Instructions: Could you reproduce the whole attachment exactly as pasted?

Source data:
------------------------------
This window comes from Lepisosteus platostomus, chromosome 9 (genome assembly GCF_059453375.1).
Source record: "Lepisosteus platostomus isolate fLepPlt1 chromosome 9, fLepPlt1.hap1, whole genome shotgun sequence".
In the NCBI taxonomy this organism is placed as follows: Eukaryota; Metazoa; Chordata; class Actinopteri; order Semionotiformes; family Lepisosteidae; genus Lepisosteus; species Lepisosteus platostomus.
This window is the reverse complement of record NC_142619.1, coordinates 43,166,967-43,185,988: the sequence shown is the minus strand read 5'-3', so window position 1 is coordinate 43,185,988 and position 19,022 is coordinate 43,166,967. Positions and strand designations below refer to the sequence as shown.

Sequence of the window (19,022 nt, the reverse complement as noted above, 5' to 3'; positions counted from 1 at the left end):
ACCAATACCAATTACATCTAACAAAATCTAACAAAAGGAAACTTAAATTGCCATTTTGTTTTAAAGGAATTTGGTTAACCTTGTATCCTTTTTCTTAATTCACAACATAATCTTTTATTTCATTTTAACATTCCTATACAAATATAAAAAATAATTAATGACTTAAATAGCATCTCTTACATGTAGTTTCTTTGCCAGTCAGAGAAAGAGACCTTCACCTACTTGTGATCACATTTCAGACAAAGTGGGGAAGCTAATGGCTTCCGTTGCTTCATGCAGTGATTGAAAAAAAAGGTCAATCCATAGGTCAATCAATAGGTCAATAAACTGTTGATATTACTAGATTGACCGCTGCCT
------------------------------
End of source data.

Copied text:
This window comes from Lepisosteus platostomus, chromosome 9 (genome assembly GCF_059453375.1).
Source record: "Lepisosteus platostomus isolate fLepPlt1 chromosome 9, fLepPlt1.hap1, whole genome shotgun sequence".
In the NCBI taxonomy this organism is placed as follows: Eukaryota; Metazoa; Chordata; class Actinopteri; order Semionotiformes; family Lepisosteidae; genus Lepisosteus; species Lepisosteus platostomus.
This window is the reverse complement of record NC_142619.1, coordinates 43,166,967-43,185,988: the sequence shown is the minus strand read 5'-3', so window position 1 is coordinate 43,185,988 and position 19,022 is coordinate 43,166,967. Positions and strand designations below refer to the sequence as shown.

Sequence of the window (19,022 nt, the reverse complement as noted above, 5' to 3'; positions counted from 1 at the left end):
ACCAATACCAATTACATCTAACAAAATCTAACAAAAGGAAACTTAAATTGCCATTTTGTTTTAAAGGAATTTGGTTAACCTTGTATCCTTTTTCTTAATTCACAACATAATCTTTTATTTCATTTTAACATTCCTATACAAATATAAAAAATAATTAATGACTTAAATAGCATCTCTTACATGTAGTTTCTTTGCCAGTCAGAGAAAGAGACCTTCACCTACTTGTGATCACATTTCAGACAAAGTGGGGAAGCTAATGGCTTCCGTTGCTTCATGCAGTGATTGAAAAAAAAGGTCAATCCATAGGTCAATCAATAGGTCAATAAACTGTTGATATTACTAGATTGACCGCTGCCT